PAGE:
26th Annual Symposium of the Friends of the GHI

Nov 10, 2017

Award of the Fritz Stern Prize at the GHI | Prize Winner: Bradley J. Nichols (Virginia Tech)

  • Prize Winner: Bradley J. Nichols (Virginia Tech), The Hunt for Lost Blood: Nazi Germanization Policy in Occupied Europe (Ph.D. dissertation, University of Tennessee, 2017)

Prize Citation

Selection Committee: Monica Black (chair, University of Tennessee-Knoxville), Yair Mintzker (Princeton University), and Annemarie Sammartino (Oberlin College)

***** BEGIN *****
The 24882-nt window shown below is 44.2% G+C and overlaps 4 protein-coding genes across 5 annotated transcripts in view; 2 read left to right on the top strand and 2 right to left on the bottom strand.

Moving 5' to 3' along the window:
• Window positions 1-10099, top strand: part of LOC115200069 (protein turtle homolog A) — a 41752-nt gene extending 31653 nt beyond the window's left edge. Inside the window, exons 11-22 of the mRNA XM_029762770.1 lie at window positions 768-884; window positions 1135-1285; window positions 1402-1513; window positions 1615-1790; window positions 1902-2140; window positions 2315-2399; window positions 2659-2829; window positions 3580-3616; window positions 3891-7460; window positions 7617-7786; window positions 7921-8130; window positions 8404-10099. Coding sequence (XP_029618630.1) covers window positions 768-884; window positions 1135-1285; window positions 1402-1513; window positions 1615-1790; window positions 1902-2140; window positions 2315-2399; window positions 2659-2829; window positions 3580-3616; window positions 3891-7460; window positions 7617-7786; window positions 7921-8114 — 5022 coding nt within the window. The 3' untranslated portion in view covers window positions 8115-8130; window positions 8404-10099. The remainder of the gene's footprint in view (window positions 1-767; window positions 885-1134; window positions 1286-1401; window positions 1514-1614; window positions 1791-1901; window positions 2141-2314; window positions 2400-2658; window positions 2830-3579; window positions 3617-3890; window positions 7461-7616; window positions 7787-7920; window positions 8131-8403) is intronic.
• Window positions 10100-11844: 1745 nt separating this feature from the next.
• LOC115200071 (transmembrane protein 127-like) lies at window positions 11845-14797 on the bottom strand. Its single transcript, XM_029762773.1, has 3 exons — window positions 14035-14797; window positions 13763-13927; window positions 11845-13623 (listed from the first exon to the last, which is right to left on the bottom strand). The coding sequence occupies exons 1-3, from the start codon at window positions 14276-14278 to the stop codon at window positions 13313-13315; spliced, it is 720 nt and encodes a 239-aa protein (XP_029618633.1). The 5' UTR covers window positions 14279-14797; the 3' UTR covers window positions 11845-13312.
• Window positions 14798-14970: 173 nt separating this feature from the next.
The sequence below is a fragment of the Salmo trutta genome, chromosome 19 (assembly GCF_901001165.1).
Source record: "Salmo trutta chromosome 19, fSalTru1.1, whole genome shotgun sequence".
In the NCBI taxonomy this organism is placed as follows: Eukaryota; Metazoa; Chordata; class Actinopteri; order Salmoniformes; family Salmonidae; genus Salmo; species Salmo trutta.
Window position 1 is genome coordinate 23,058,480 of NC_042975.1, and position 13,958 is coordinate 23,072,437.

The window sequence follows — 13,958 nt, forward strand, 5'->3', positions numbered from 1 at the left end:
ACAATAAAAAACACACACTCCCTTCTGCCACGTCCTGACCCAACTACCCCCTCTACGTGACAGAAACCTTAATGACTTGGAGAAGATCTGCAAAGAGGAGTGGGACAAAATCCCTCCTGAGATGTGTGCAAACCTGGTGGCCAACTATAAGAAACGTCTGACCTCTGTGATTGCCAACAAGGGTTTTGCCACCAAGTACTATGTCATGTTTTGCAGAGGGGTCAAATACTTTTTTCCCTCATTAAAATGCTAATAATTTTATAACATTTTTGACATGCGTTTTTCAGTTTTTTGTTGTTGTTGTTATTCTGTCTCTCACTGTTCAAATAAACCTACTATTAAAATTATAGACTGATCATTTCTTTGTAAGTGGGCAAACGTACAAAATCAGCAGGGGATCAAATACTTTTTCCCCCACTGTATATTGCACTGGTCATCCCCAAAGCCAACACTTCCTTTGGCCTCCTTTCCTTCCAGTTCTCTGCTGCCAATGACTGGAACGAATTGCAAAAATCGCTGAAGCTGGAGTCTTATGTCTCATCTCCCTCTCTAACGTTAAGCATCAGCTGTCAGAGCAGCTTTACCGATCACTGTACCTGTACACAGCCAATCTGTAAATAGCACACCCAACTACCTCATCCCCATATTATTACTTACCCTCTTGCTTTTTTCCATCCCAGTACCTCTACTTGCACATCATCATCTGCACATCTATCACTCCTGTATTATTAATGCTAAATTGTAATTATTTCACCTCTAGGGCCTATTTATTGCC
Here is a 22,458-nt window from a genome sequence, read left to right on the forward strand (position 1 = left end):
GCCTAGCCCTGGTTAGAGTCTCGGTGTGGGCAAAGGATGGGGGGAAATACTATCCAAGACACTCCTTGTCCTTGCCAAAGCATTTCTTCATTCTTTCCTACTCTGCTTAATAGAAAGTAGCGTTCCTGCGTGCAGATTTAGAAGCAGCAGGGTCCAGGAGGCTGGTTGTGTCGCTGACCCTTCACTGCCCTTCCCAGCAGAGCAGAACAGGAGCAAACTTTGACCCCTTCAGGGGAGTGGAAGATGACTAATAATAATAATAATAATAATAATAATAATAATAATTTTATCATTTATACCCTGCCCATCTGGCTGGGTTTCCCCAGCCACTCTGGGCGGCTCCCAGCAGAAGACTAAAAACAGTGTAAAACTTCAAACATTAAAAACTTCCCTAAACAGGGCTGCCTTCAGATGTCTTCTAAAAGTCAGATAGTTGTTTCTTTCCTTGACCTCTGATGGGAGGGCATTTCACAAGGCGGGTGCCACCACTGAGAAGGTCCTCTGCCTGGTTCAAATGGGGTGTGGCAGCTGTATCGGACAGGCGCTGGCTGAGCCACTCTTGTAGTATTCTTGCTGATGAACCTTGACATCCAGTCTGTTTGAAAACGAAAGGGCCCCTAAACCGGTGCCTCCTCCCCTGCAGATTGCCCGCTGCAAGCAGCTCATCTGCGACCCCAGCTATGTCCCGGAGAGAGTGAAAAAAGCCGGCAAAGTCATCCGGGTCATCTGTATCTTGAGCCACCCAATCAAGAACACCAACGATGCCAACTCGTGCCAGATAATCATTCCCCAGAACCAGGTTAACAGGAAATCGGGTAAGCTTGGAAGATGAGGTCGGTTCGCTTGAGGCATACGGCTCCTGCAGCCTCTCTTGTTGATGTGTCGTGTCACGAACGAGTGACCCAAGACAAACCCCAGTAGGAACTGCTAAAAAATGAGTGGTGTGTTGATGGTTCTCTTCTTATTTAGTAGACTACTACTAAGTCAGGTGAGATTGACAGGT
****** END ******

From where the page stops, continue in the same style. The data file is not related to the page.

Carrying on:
Bradley Nichols's rich, learned, and sophisticated dissertation tells the story of the re-Germanization of individuals in German-occupied Europe during the Second World War. According to Nichols, at the heart of the murderous Nazi policies in Europe lay a strange paradox: at the very same time that S.S. racial "experts" were engaged in genocidal policies, they were also anxious about cleansing the wrong racial elements from the non-German populations under their control. They all agreed that the German Volksgemeinschaft should be purged from foreign elements, but some of them also thought they could identify, then reintegrate into Germany, "lost German blood" (German ethnic elements), thus enriching the biological makeup of the German Volk while weakening the life force of non-German ethnic groups. Nichols reconstructs this aspect of Nazi policies in astounding detail, from a discussion of how the S.S. discussed such policies, to the way it searched for "lost German blood" on the ground, to the stories of countless individuals -- in the East, in Western Europe, and in the Third Reich itself -- who, willingly or not, pushed for, or were affected by, such policies. This is by no means untrodden historical terrain, and yet through dogged and careful research, Nichols has managed to find new and important archival sources that contribute to a compelling Alltagsgeschichte of the German occupation. "The Hunt for Lost Blood" is a draft of what promises to be an important contribution to the study of German occupied Europe during the Second World War.